IPL hosted an event with OTOC Leaders and The National TPS Alliance of Nebraska Saturday April 6th for a bilingual workshop at First United Methodist Church. The event hosted over 75 people who were inspired by live testimonies of real TPS holders. Temporary Protected Status is an immigration status given to those who can not return to their countries of origins due to arm conflicts, natural disasters, epidemics, or any other temporary special conditions.
There were 2 workshops happening at the same time- one in Spanish for TPS recipients about how they could be a apart of the TPS Committee of Nebraska and work on advocacy efforts. The other session was for English speaking allies to learn about TPS and how to support our local immigrant families.
Both English and Spanish speakers who attended the event learned about the American Dream and Promise Act of 2019 which was presented to the House and the Dream Act and Secure Act in the Senate, which would provide long-overdue stability for Nebraska families and communities by offering a pathway to Permanent Residency and eventually Citizenship in the US for both DACA and TPS beneficiaries.
There were several opportunities to hear stories and speak individually with TPS recipients, and build relationships of friendship and support, as well as to take action with each other.
The event focused on 3 action steps that each attendee volunteered to take outside of the workshop that would create impact and awareness in our city.
By committing to making calls and sending letters/emails to Political Leaders in our community.(Talking Points; Support for Temporary Protected Status migrants and requesting leadership and co-sponsorship for Permanent Residency, To not remove the TPS program since it has helped refugees and immigrants since 1999 and can still save lives in the future, fight against deportation and family separation, legislative reform for immigration laws, provide immediate protections and authorizations for asylum seekers.)
Sharing the National TPS Mission and the testimonies of TPS holders to other Organizations, congregations, and schools, helps show light to this economically impacting issue.
Attending other immigration events and planning meetings. The next Immigration and Refugee Action Team meeting is April 22 at 6 pm at Augustana Lutheran Church (3647 Lafayette Ave.)
35 leaders met at Urban Abbey on February 28 to hear from Ken Smith, lawyer with Nebraska Appleseed about the state of payday lending in Nebraska. With the passage of LB 194 in last year’s legislative session, a few small steps were made to close a loop hole that could allow payday lenders to register as “Credit Service Organizations,” give a once-a-year payment plan option, and require more reporting to the Nebraska Department of Banking. The first report came out in December 2019 (view it here). See our analysis here of what this report shows about the status of where payday lending happens, how many loans are made, what people have to pay, and the average percent rate of 404%.
Ken Smith also asked supporters to practice how to respond to common arguments for payday lenders:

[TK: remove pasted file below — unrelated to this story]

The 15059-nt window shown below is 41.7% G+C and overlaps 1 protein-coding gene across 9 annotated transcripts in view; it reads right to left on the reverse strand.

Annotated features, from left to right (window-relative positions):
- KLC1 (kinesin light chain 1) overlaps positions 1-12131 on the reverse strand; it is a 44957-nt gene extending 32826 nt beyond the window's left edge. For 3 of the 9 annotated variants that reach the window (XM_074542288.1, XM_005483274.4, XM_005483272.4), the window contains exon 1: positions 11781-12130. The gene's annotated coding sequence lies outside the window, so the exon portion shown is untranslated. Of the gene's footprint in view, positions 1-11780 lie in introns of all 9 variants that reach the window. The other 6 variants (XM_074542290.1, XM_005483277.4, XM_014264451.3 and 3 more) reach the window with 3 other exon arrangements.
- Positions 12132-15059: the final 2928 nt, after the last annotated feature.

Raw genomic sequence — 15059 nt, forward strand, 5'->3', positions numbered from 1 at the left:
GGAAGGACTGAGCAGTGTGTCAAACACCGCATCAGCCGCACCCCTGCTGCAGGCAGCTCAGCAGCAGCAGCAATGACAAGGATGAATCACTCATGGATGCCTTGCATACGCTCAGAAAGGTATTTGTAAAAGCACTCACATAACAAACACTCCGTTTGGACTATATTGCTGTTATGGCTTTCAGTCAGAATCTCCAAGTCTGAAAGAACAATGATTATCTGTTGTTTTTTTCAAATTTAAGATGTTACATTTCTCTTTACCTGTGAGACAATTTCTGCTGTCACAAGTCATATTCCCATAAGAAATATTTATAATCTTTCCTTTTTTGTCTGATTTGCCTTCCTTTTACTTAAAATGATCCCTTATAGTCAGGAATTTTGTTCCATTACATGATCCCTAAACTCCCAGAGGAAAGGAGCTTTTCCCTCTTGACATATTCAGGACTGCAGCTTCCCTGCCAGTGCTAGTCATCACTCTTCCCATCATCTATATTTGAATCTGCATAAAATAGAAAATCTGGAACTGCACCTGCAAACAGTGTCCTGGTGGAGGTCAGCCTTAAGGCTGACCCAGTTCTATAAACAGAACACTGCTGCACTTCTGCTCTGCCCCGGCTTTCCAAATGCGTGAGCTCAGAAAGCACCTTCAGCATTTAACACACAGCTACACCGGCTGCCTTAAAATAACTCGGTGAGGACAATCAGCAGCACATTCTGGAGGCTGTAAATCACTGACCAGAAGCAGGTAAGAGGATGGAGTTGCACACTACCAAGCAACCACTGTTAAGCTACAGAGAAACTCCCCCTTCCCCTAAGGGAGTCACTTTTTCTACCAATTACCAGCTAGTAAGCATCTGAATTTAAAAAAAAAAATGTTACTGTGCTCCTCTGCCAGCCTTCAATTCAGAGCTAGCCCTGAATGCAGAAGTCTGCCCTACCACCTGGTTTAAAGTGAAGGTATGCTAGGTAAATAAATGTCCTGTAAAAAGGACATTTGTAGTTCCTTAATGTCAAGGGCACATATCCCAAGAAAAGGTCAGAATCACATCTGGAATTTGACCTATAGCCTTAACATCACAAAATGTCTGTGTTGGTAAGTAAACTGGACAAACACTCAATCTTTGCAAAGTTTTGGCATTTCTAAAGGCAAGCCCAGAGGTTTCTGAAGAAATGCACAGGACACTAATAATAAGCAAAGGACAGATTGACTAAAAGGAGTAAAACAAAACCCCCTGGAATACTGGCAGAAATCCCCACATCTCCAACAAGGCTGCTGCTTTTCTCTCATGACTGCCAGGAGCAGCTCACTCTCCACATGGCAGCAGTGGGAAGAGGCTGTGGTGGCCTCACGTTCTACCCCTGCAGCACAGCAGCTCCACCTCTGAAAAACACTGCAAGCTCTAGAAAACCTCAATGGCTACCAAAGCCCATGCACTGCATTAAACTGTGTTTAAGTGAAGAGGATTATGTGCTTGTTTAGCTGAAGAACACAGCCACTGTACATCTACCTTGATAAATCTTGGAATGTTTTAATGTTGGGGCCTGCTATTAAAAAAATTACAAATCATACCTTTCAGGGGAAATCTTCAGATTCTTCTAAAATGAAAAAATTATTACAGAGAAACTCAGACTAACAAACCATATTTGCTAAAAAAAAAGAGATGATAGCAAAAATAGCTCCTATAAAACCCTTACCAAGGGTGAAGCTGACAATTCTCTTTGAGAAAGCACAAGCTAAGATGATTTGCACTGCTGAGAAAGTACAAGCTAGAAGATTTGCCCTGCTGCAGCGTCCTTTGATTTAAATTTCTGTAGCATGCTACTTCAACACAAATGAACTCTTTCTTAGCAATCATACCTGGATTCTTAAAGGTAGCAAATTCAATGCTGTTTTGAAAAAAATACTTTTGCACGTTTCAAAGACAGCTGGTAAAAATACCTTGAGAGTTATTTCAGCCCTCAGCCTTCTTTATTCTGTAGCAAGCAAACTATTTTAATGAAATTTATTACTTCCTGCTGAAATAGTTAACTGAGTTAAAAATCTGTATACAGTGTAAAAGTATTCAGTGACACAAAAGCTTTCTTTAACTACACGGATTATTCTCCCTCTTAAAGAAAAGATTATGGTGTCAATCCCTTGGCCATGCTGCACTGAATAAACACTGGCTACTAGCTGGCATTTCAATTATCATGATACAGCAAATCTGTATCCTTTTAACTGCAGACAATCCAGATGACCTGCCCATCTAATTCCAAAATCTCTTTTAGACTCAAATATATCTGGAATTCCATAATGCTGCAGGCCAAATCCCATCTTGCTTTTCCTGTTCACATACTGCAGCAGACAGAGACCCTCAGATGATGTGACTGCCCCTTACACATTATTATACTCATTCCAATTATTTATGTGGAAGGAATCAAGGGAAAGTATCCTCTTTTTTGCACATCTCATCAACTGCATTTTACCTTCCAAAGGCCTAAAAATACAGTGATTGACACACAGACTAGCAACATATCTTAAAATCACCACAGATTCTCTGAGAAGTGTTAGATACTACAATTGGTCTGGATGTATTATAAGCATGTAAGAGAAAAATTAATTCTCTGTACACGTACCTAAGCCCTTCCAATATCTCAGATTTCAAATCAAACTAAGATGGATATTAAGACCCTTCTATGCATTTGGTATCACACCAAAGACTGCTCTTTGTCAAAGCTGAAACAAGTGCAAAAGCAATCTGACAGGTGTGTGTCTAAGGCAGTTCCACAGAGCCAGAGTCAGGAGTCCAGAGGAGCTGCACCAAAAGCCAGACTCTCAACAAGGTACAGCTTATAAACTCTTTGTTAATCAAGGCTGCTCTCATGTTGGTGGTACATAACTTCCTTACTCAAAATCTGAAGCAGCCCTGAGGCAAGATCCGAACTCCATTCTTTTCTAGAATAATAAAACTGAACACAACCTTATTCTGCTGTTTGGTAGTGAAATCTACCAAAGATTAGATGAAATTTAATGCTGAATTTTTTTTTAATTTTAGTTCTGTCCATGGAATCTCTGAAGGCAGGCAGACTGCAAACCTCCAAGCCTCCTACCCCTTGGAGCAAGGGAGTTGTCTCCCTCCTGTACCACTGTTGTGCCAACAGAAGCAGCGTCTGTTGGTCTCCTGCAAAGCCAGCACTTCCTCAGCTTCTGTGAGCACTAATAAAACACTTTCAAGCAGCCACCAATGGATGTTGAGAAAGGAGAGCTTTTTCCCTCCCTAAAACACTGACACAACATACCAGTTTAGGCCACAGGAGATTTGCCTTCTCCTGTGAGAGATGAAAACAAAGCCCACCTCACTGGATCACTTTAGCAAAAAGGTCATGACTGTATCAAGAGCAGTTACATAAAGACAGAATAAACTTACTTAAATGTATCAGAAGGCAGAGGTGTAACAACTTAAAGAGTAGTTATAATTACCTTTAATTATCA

Payday lenders offer a valuable service to people who can’t go to other lines of credit.
Response: This is a good notion, but the issue is that fees are too high and don’t follow the basic parameters of other loan products. There is a lack of transparency in what you are signing on to and what your options are.
There are no alternatives to these types of loans
Response: There are some loan alternatives from some credit unions and nonprofits. See the Community Hope FCU in Lincoln and a nonprofit start-up in Omaha (still working on getting their credentials to offer low-interest loans)
Government should not make a habit of putting an industry out of business. The market should regulate itself.
We are not trying to put payday loans out of business, but just putting in reasonable requirements on loans. If you can’t meet those requirements, maybe you shouldn’t be in business. The Legislature actually exempted these companies from usury laws, which all other lenders have to follow, so we just want payday lenders to follow the same rules as everyone else.
The evening started with a few minutes of the Frontline documentary Last Days of Solitary which shows the Maine solitary confinement system and the changes they’re made. The film really shows the inhumane conditions prisoners live in when they are considered a treat to other prisoners and staff, and are put in what Nebraska calls “Restrictive Housing.” Restrictive housing is defined as less than 12 hours out of the cell in a week. In Nebraska, the cells are 8 ft. by 10 ft. and include a bed, desk, toilet, and chair. Because of the massive overcrowding, inmates in restrictive housing are often doubled up in the small cell. There are currently 325 inmates in restrictive housing in Nebraska, and ten have serious diagnosed mental health issues.
Climate Change Issue Cafe
60 people gathered on February 26 to hear from Stonie Cooper, a state climatologist and meteorologist, about climate change and it’s affect on Nebraska
Rental Housing Coalition Issue Cafe